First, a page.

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DarenT Offline
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DarenT  Offline
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Vancouver, BC
Hello Nina,

What is an "air piano" and what does IMO stand for?


Progressing, slowly, but progressing.
#997750 - 12/13/04 07:23 PM Re: Metronome  
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Bob Muir Offline
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Bob Muir  Offline
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Lakewood, WA, USA
She means to hum or sing (like la la la, etc.) the notes along with the metronome.

IMO means "in my oppinion". IMHO means "in my humble oppinion".

But as she said the trick really is to slooooowwww doooowwwwnnnn until you nail it with the metronome. Once you have the rhythm down, you can speed it up in fairly short order.

#997751 - 12/13/04 07:57 PM Re: Metronome  
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DarenT Offline
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DarenT  Offline
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Vancouver, BC
Thanks Bob, after awhile I will get to know piano or web argot. And you are right about slowing down. I am a bit of a hare and find slowing down goes against my nature but am learning that it is the best way to master each measure, measure by measure.


Progressing, slowly, but progressing.
#997752 - 12/13/04 09:59 PM Re: Metronome  
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Jerry Luke Offline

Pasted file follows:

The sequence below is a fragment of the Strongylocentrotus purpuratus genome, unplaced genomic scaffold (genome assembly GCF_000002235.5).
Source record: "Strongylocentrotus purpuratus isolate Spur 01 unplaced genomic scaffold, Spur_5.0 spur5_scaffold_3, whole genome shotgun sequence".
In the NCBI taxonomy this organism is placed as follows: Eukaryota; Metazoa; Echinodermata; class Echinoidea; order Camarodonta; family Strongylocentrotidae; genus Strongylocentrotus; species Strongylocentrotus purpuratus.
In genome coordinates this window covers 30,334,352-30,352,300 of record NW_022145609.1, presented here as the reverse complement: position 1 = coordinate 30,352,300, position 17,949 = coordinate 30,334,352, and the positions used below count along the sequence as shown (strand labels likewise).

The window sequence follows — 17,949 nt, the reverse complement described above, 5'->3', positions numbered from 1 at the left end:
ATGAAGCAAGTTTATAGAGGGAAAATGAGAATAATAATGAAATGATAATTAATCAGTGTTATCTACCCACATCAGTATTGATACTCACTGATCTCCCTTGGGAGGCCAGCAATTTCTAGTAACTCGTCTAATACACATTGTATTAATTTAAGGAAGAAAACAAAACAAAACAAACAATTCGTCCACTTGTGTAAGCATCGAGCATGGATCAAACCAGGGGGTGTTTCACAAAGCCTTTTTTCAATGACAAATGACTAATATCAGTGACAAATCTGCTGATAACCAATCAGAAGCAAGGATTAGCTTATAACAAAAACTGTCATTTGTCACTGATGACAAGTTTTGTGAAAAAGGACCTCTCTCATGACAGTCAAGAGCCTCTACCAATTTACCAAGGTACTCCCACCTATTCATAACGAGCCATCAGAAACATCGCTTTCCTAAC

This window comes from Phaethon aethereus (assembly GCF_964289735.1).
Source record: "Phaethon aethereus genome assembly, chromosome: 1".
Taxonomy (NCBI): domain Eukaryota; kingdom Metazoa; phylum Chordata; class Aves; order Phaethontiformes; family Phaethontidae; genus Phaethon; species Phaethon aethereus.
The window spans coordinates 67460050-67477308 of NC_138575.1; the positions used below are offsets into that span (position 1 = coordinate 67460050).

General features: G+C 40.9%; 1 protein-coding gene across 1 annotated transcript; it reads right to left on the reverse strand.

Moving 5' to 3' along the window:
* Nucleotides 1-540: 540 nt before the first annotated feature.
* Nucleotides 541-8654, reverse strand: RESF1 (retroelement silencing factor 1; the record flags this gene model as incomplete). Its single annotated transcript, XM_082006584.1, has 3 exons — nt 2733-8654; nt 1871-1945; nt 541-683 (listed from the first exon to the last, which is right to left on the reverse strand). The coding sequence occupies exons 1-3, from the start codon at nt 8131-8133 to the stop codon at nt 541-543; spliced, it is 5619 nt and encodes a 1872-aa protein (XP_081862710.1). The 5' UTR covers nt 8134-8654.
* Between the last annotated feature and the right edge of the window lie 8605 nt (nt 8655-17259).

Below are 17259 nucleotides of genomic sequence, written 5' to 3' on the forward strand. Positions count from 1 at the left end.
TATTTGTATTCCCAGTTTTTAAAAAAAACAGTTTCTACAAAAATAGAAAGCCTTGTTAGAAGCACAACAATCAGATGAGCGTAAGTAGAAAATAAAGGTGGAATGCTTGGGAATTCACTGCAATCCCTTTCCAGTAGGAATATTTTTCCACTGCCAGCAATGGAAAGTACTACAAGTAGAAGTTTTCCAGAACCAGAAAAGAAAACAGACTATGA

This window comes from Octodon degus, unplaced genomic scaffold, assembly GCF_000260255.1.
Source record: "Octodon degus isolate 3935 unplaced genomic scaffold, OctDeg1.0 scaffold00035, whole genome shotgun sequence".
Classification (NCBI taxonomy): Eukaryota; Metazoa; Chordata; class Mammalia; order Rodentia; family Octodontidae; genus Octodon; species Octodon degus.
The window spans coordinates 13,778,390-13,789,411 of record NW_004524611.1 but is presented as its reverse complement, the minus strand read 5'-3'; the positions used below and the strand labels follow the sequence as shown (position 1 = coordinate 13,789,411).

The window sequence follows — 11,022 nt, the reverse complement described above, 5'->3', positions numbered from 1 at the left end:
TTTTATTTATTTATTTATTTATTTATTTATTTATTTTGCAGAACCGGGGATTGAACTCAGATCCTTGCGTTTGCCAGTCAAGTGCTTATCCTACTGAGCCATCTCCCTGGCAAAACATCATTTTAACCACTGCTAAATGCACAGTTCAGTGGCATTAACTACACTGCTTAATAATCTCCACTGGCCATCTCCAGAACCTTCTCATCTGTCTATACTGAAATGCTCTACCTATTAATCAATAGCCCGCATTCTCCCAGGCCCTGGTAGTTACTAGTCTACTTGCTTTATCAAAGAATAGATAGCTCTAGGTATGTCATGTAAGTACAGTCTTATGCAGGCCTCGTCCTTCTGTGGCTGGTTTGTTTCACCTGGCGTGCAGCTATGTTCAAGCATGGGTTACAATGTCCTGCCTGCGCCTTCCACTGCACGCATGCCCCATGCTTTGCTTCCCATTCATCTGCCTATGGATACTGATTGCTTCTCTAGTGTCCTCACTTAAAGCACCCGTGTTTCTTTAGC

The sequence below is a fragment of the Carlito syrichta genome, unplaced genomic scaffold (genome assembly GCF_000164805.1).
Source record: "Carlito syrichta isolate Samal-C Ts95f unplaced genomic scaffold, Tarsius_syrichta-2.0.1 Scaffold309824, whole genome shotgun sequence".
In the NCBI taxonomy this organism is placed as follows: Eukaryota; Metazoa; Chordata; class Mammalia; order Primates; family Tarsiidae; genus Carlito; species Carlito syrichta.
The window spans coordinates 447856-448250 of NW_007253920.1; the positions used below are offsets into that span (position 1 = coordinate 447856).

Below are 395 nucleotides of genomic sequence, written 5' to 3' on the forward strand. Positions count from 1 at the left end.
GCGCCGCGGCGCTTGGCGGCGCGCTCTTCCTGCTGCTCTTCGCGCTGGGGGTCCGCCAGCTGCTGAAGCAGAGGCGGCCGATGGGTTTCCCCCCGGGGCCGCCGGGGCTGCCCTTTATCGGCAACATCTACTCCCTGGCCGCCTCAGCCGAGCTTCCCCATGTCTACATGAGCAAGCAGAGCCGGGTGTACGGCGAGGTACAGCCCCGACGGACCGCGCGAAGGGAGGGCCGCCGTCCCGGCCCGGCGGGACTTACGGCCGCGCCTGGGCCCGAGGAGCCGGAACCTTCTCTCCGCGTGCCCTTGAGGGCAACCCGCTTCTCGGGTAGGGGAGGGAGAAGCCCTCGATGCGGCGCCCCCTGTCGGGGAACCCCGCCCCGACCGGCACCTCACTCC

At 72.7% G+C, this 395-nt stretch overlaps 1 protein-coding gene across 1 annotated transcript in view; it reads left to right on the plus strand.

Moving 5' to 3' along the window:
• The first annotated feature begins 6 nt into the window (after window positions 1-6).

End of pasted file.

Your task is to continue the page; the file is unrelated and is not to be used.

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Tillamook, Oregon
I finished this piece last month. I could not get the melody right until I realized that the tune is the same one used for that song "It's Now or Never". Once I could sing along with it, the timing fell into place.

I think I set the metronome to 60 and set the clicks to 8 per measure. That way, I could count the eighth notes properly.


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#997753 - 12/13/04 10:05 PM Re: Metronome  
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Bob Muir Offline
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Bob Muir  Offline
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Lakewood, WA, USA
Don't worry Daren, all of us do it. We start learning a section and we want it up to tempo so badly that we start going too fast and of course we start making mistakes. We think that all we have to do is keep playing the same section over and over at that speed (with mistakes of course) and eventually it'll "come together" and be perfect.

Unfortunately, it doesn't work that way. Yes, you'll eventually be able to play the section at speed, but you'll have mistakes creep in one or two at a time every single time you play the piece. What's worse is that the mistake might be in a different place every time.

For something like O Sole Mio, it doesn't matter a whole lot. I mean who cares if we make a mistake in such a simple piece, right? The problem is that we're learning the WRONG way of learning our repertoire piece as well!

A great pianist was once asked how he played such complex pieces without making a mistake and he replied that it was simply because he didn't practice playing mistakes. What he meant was that when he practiced, it was with complete concentration on playing the correct notes at the correct tempo every single time he practiced the piece.

It's amazing how quickly our fingers "learn" a mistake. All it takes is one slip and we have a running mistake in our fingers at that spot. It takes many, many repetitions to undo it, and sometimes, it seems like the mistake will never go away completely.

#997754 - 12/13/04 11:04 PM Re: Metronome  
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Posts: 96
DarenT Offline
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DarenT  Offline